3.      The Economy: This is Erdoğan’s real Achilles Heel. He continues to rant and rave about ‘foreign plots’ and the so-called ‘interest rate lobby’ working to undermine Turkey’s economy. But the real vulnerability is the very structure of the Turkish economy. It depends entirely on $200 billion per year of foreign investment – and most of this is short term so-called hot money. Since the Federal Reserve indicated a possible end to the quantitative easing program all markets, especially emerging markets, have been hard hit. The Istanbul Stock Exchange dropped more than 18% in the last month, yields on Turkish bonds have increased sharply, and the currency has dropped to an all-time low against the U.S. dollar. It is true that Turkey has been harder hit than most emerging markets, but that has nothing to do with his ridiculous conspiracy theories. These developments have led one anti-AKP economist to predict that ‘They will go as they came” – i.e. on the back of falling economy.

4.      Witch Hunt: The worst part of the prime minister’s furious, vengeful reaction to the protesters is the witch hunt against any who oppose him. University rectors were told to identify any faculty members who joined the protests or encouraged their students to do so. The Koç group, owners of the Divan Hotel, were threatened because protesters sought refuge in the hotel. Bank executives who supported the protests were lectured. State controlled companies withdrew their deposits. Other executives who failed to support Erdoğan suddenly found tax officials on their door step. Even the imam of a mosque was arrested when he failed to back up the prime minister’s outrageous lie that protesters entered the mosque with beer cans. Even after he learned the truth Erdoğan continued to repeat this lie.

It is not yet clear how Turkey will emerge from this turbulence. But what is clear is that the protests that began in small Gezi Park are having a profound, long lasting political, economic, and social impact. It remains to be seen whether Tayyip Erdoğan has the ability to learn anything, or whether he will merely become a footnote in Turkish history.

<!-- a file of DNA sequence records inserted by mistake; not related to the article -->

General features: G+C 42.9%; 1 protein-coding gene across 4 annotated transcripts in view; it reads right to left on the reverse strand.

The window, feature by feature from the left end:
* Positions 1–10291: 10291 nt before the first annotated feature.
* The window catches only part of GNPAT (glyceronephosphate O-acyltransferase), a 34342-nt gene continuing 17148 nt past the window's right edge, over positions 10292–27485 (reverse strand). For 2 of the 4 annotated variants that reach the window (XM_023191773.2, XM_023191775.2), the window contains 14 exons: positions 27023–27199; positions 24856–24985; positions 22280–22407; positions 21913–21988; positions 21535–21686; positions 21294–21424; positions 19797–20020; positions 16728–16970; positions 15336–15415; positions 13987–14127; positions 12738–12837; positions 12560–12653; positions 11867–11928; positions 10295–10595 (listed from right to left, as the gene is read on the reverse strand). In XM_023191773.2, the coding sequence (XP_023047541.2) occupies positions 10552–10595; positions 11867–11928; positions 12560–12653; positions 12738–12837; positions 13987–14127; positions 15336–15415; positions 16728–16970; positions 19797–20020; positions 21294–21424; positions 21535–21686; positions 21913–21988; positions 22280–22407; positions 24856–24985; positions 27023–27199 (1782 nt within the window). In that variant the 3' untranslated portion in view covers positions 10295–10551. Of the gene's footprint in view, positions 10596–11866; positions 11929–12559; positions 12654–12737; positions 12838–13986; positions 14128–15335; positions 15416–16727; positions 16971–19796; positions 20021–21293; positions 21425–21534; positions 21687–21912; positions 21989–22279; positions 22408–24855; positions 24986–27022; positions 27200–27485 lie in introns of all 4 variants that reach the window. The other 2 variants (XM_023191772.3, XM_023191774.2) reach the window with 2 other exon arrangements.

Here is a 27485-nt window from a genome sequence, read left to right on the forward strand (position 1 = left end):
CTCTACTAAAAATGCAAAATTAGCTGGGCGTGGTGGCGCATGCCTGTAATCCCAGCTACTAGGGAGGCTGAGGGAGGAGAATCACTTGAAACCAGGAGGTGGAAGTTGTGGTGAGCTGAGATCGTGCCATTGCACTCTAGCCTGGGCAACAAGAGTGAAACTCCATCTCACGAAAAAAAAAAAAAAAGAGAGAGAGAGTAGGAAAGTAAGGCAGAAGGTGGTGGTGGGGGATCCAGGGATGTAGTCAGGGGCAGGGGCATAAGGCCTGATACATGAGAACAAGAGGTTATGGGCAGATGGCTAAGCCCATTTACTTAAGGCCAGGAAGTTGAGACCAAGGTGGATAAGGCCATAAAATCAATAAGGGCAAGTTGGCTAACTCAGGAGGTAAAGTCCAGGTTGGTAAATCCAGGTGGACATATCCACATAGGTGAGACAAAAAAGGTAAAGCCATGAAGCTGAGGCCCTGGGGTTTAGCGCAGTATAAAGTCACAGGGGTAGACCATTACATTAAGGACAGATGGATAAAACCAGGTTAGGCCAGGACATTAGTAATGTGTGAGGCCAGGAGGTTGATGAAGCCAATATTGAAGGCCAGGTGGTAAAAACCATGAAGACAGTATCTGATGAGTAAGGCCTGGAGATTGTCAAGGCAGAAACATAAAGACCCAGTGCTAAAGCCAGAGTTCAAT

Sunday, 16 June 2013

The New Turkey Vs. The Very Old Turkey

ISTANBUL – I passed through a peaceful Gezi Park late yesterday morning amid scenes more reminiscent of Woodstock than violent political struggle. People were crawling out their tents, getting something to eat at the food stands, and playing with young children. Less than 10 hours later the entire area was turned into a battle ground. Police brought in from all over Turkey moved in with tear gas, plastic bullets and water cannons to disperse the crowds occupying the park.

Gezi Park Before The Police Onslaught
The violence quickly escalated and spread to nearby neighbourhoods. The streets by the restaurant where we were dining with friends filled with angry crowds as clouds of tear gas obliterated the night sky. Some protesters sought refuge in luxury hotels where several doctors were treating the injured. This did not stop the police who simply fired tear gas into the hotels.

 The cab driver who took us back to our hotel spent most of the trip leaning out the window shouting encouragement for the protestors and blowing his horn. Every time he saw a police barricade ahead he would do an immediate high speed U-turn speed and take off down some narrow, winding side street. When he wasn’t shouting out the window or cursing the police he would look at us  proudly, smile broadly, and  say he was “Number 1 Crazy Cab Driver.” He got no disagreement from us. We passed thousands of people lining the streets or standing on their balconies banging pots and pans in support of the protestors. When we eventually got back to the hotel the staff was calmly passing out gas masks as if they were just another amenity offered by a high quality hotel.

Police Move To Clear The Park